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Opioid deaths “shockingly high” in 2023

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The number of people in London and Middlesex dying from opioids remained “shockingly high” in 2023, health officials say.

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The number of people in London and surrounding Middlesex County dying from opioids remained “shockingly high” in 2023, public health officials say.

The numbers are preliminary, but the death count stood at 102 for last year, according to figures from the Middlesex-London health unit.

That’s down from peak years of 2022 and 2021 and back to the same level as the first year of the pandemic in 2020.

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“We are talking about still shockingly high numbers of people dying, who are otherwise pretty young and otherwise should not be dying,” Dr. Alex Summers, the medical officer of health, said.

The drop from 124 deaths in 2022 to 102 in 2023 brought little relief to health professionals in the thick of battling the opioid crisis.

“Every single death is too high. If you’re looking at a population level, we’re not winning,” said Dr. Andrea Sereda at London InterCommunity Health Centre.

Sereda runs the safer opioid supply (SOS) program in London, which provides pharmaceutical hydromorphone to 278 patients addicted to opioids. The program aims to replace street drugs with safer drugs and improve people’s health.

Although research has shown the SOS program improves the health and lives of patients, the issue has become politicized by federal Conservative Leader Pierre Polievre and his supporters.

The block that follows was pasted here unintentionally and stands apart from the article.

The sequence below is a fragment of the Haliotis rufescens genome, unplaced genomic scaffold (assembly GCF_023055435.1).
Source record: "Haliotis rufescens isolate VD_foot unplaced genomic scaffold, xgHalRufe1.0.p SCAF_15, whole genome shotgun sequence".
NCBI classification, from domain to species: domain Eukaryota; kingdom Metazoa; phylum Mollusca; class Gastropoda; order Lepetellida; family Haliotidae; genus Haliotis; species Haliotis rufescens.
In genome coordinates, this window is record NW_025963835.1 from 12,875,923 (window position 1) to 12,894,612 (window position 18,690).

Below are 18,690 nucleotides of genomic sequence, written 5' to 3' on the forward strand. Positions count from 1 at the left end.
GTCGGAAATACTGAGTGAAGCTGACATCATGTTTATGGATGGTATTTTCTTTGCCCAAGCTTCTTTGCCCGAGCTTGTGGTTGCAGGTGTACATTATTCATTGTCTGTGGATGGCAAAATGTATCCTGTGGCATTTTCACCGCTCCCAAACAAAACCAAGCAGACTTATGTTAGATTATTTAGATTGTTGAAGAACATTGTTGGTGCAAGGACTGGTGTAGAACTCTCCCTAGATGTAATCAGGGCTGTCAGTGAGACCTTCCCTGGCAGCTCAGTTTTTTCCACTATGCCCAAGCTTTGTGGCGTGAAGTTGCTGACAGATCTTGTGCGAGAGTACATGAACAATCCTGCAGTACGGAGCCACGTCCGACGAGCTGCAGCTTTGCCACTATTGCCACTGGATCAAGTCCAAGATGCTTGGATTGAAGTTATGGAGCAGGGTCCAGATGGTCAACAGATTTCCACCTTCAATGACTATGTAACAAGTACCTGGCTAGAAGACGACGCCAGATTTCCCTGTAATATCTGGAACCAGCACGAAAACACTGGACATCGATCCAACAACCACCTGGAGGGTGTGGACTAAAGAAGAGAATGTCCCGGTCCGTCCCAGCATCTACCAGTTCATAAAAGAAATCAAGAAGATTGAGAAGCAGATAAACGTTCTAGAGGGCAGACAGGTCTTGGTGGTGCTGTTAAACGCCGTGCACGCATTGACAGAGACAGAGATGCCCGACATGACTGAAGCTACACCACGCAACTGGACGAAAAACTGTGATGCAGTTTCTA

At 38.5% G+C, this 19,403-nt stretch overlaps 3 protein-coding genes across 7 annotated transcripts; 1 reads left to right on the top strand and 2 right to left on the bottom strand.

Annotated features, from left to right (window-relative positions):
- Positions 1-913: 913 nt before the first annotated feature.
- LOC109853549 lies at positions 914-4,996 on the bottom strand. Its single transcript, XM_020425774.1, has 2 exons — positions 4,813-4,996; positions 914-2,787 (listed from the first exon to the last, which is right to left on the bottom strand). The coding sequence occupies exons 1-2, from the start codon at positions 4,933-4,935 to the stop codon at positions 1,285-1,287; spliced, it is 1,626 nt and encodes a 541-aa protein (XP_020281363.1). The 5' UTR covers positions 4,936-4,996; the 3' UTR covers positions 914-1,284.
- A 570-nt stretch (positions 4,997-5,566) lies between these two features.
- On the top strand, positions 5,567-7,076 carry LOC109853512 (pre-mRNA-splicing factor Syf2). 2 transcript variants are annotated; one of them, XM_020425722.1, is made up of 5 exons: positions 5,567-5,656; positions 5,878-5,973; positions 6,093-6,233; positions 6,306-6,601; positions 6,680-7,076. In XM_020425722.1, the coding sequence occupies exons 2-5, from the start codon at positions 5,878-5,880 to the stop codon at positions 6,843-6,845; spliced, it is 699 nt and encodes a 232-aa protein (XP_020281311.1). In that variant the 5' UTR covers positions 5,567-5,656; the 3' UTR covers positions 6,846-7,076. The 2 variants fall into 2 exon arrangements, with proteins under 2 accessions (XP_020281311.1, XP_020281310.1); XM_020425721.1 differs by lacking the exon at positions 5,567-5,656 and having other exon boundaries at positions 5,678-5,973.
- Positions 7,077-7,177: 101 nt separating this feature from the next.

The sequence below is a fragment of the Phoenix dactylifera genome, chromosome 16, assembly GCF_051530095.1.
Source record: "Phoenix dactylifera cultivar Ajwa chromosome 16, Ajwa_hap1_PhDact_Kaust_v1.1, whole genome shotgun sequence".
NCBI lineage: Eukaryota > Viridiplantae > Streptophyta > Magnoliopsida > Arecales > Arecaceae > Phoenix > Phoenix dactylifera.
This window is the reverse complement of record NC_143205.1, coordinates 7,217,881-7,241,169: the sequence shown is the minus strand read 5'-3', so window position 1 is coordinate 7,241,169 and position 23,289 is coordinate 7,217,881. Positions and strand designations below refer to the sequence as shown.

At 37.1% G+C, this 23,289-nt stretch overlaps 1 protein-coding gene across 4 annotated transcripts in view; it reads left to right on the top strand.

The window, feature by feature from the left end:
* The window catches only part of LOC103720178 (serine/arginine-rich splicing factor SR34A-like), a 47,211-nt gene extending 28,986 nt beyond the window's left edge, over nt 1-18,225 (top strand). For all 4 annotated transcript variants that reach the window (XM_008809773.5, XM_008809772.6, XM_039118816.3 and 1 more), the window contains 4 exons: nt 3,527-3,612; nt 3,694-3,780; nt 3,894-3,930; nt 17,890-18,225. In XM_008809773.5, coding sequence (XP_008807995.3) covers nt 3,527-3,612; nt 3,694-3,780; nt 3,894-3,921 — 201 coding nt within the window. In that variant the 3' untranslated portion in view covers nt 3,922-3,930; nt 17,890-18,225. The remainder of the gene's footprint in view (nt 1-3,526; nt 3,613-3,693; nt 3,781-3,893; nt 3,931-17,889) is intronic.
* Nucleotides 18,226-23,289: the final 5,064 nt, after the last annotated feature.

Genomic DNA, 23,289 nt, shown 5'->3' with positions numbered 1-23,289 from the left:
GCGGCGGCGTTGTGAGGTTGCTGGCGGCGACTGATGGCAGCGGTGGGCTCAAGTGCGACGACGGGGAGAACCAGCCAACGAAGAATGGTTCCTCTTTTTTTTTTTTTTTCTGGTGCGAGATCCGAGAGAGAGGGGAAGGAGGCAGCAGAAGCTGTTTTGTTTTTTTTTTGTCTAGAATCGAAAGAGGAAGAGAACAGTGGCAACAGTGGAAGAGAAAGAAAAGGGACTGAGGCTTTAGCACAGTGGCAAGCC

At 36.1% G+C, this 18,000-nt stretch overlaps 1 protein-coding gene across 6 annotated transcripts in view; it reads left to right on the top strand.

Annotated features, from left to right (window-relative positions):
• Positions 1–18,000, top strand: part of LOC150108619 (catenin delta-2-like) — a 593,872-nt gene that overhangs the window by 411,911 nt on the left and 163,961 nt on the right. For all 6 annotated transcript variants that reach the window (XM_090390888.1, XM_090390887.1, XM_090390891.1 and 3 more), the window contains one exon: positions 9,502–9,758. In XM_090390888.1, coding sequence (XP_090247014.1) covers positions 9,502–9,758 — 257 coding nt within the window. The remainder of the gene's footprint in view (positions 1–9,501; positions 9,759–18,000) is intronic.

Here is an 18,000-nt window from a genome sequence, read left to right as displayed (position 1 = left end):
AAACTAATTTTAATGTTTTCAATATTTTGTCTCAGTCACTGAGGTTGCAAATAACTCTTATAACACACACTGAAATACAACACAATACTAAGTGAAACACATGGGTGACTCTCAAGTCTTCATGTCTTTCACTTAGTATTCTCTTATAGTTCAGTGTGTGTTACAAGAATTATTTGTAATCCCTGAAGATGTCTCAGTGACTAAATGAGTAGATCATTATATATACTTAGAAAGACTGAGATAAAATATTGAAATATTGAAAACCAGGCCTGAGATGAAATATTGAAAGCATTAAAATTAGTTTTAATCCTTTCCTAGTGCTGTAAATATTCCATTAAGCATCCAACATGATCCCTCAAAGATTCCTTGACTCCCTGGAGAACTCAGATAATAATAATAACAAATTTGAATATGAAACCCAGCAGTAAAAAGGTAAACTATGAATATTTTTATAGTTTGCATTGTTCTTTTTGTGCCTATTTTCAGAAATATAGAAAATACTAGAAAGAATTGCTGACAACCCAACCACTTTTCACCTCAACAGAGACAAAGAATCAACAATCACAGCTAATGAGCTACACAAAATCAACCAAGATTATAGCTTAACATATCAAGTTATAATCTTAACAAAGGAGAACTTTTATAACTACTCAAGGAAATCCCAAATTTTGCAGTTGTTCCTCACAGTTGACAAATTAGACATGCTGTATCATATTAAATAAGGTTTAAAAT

Opponents to safe supply say it is fueling addiction and the opioid crisis by providing drugs that are diverted to the street. Money used for safe supply should be used for treatment, critics say.

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But Sereda points out that in London, the SOS program serves about 4.6 per cent of an estimated 6,000 injection drug users in the city. That estimate was made in 2017 and should be higher now, she said.

“So 4.6 per cent of people who could benefit from safe supply are able to receive it. That’s a drop in the bucket. The other 95 per cent of people are at the mercy of the volatile and constantly changing street supply,” Sereda said.

“We don’t have enough of safe supply to turn the tide. Deaths are going up every year in every single province because there are far more people who use fentanyl than there are physicians and nurse practitioners who can help with an intervention.”

The rise in overdose deaths comes with the onslaught of fentanyl – a synthetic opioid up to 100 times more powerful than morphine – and the increasing variety and levels of other dangerous chemicals in street supplies, Sereda said.

“Every six months to 12 months, we’re getting a new cut that’s even more volatile and dangerous,” she said. “The street supply is unpredictable. One week you’ve got eight per cent fentanyl and the next week two per cent fentanyl.”

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A baseline of 100 deaths a year is unacceptable, Summers said.

“It almost leads into a false sense that things are OK, when high becomes your baseline. When the baseline is still preventable deaths, that’s still a problem that we need to talk about,” he said.

The debate over harm reduction is creating a divide that should not exist, Summers said.

“Harm reduction is a critical component of a comprehensive approach to reducing the harms associated with drugs. As is treatment. These are not competing things,” he said.

“At the local level we’re still working well to not allow that division to be the cornerstone of our discussion around the solutions to this crisis. We’ve got lots of committed community organizations and leaders, and people with lived experience showing us the way.”

Opioid related deaths in London

2017: 34
2018: 64
2019: 60
2020: 102
2021: 129
2022: 124
2023 (preliminary): 102

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